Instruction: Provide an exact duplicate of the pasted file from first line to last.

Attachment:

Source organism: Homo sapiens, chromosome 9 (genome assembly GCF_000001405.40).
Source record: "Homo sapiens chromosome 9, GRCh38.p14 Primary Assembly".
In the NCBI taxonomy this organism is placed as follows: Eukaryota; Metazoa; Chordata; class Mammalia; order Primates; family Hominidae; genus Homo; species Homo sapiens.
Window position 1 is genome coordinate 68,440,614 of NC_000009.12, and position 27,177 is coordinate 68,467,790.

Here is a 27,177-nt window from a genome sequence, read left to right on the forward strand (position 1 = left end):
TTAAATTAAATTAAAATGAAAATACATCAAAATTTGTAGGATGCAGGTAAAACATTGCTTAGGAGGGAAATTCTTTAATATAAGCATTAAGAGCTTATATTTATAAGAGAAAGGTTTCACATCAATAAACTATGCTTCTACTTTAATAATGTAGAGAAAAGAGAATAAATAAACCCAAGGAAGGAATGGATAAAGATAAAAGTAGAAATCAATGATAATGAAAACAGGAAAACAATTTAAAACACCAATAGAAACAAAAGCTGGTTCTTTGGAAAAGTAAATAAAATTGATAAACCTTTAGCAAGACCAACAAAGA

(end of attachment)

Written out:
Source organism: Homo sapiens, chromosome 9 (genome assembly GCF_000001405.40).
Source record: "Homo sapiens chromosome 9, GRCh38.p14 Primary Assembly".
In the NCBI taxonomy this organism is placed as follows: Eukaryota; Metazoa; Chordata; class Mammalia; order Primates; family Hominidae; genus Homo; species Homo sapiens.
Window position 1 is genome coordinate 68,440,614 of NC_000009.12, and position 27,177 is coordinate 68,467,790.

Here is a 27,177-nt window from a genome sequence, read left to right on the forward strand (position 1 = left end):
TTAAATTAAATTAAAATGAAAATACATCAAAATTTGTAGGATGCAGGTAAAACATTGCTTAGGAGGGAAATTCTTTAATATAAGCATTAAGAGCTTATATTTATAAGAGAAAGGTTTCACATCAATAAACTATGCTTCTACTTTAATAATGTAGAGAAAAGAGAATAAATAAACCCAAGGAAGGAATGGATAAAGATAAAAGTAGAAATCAATGATAATGAAAACAGGAAAACAATTTAAAACACCAATAGAAACAAAAGCTGGTTCTTTGGAAAAGTAAATAAAATTGATAAACCTTTAGCAAGACCAACAAAGA